You’ve spent years next to someone with a narcissistic personality disorder (NPD). For years, this person inflicted emotional, mental and maybe even physical and sexual abuse on you.
But the good news is that you’ve finally got the courage to discard him.
Even though this was a huge step forward, the truth is that you still feel the consequences of everything that was going on for years.
You are still overwhelmed by feelings of hopelessness and helplessness and you still have flashbacks of everything you’ve been through.
Sometimes, you feel like you haven’t moved an inch and as if you are still caged by this man’s abuse.
If this is the case, it appears like you are suffering from narcissistic victim syndrome, which has a cluster of symptoms and here are 8 of the most common.
1. You question your own sanity
One of the things all people with NPD do to their victims is gaslighting.
They want to convince you that the mental abuse isn’t happening and the best way to do so is to get inside your head and try to convince you that you are overreacting or imagining things.
To put it simply, a narcissist will accuse you of just being too sensitive and make you believe that they aren’t actually doing anything wrong.
But after some time spent as a victim of narcissistic abuse, you start to gaslight yourself. You start questioning your own sanity and wonder if you really were the one who was wrong all the time.
And not only that—you also start convincing yourself that some things didn’t happen, simply because they are too painful for you to process, so it becomes easier for you to believe your abuser.
2. You feel detached
Almost all abusive relationships have one thing in common: the abuser does his best to bring his victim to a state of emotional, social and economic isolation, which consequently leads to a sense of detachment.
You simply feel like you are not in tune with your surroundings or even with yourself.
Your narcissist isolated you from everyone to maintain this power and control relations between the two of you.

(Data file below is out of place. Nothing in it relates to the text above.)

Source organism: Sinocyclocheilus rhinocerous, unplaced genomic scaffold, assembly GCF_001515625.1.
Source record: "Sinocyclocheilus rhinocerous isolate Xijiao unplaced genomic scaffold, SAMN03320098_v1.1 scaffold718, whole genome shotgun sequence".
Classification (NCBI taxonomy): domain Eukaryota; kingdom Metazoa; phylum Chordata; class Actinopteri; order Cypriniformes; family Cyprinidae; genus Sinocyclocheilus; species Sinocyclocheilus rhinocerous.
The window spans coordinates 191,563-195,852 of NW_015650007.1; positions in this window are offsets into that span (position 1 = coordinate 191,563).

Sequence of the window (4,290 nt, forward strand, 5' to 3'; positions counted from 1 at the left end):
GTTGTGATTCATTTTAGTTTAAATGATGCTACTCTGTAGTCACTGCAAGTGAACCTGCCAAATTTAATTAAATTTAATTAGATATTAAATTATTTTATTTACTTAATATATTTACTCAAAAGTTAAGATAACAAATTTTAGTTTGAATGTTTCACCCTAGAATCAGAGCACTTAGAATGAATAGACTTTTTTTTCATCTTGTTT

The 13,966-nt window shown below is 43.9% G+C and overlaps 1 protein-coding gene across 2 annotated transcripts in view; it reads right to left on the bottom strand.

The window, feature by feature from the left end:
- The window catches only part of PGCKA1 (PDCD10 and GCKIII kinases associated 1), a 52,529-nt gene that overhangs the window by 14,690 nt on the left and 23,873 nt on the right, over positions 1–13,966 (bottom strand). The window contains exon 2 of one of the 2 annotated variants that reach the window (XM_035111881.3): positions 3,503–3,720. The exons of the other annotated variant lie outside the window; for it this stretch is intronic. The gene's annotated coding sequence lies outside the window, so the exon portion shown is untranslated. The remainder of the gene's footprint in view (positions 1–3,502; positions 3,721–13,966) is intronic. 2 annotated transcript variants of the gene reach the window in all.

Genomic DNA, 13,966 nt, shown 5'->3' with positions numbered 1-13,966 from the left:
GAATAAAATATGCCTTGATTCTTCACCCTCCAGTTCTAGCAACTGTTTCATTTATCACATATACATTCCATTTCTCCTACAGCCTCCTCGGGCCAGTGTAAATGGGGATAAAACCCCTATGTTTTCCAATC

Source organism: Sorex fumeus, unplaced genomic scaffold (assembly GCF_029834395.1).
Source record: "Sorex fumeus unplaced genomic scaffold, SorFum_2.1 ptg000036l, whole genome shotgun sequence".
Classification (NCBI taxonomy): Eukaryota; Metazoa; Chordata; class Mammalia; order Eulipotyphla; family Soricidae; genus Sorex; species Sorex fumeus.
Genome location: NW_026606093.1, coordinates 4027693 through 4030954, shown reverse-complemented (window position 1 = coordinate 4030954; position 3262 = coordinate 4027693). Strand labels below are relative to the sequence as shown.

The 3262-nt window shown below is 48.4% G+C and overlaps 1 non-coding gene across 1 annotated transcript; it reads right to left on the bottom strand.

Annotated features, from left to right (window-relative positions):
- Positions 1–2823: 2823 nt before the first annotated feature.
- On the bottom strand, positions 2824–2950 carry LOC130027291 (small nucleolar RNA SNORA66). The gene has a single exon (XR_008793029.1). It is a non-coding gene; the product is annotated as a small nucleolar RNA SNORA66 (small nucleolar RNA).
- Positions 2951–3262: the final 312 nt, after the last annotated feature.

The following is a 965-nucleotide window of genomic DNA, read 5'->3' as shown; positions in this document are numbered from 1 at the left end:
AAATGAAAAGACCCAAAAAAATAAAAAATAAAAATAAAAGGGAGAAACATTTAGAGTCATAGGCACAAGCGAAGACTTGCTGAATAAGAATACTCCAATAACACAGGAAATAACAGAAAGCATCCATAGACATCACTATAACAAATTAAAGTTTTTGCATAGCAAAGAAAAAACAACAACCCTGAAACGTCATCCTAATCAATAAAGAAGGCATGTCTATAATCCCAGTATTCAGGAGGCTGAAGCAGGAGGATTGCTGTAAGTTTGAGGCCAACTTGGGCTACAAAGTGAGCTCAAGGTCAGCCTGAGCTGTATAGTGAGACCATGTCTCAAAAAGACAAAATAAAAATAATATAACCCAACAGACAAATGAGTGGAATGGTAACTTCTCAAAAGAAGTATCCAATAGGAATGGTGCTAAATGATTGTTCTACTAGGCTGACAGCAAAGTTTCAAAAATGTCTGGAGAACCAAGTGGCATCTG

He knew that if he wanted to be dominant over you, he had to make you cut ties with all the people close to you so that you would end up only with him.
And the sense of detachment is your brain’s natural reaction to everything you are going through and your body’s defense mechanism.
Sometimes, the pain becomes too overwhelming and you simply can’t take it anymore, so you become completely numb because you try to run away from your hurtful reality to preserve your mental health.
You think that the only way for you not to feel pain is not to feel anything at all.
3. You put the needs of others in front of your own
When you are a narcissist’s victim for a while, you get used to always putting him first and with time, you start to completely disregard what you want and need.
You are ready to do whatever it takes just to please him because you hope that this will make him treat you better.
But this behavior of yours doesn’t end the moment you break free from this toxic relationship.
Instead, you adopt this pattern and before you know it, you find yourself putting everyone’s needs in front of your own.
The truth is that you’ve forgotten how it feels to take care of yourself and your abuser has managed to persuade you that your emotions don’t matter.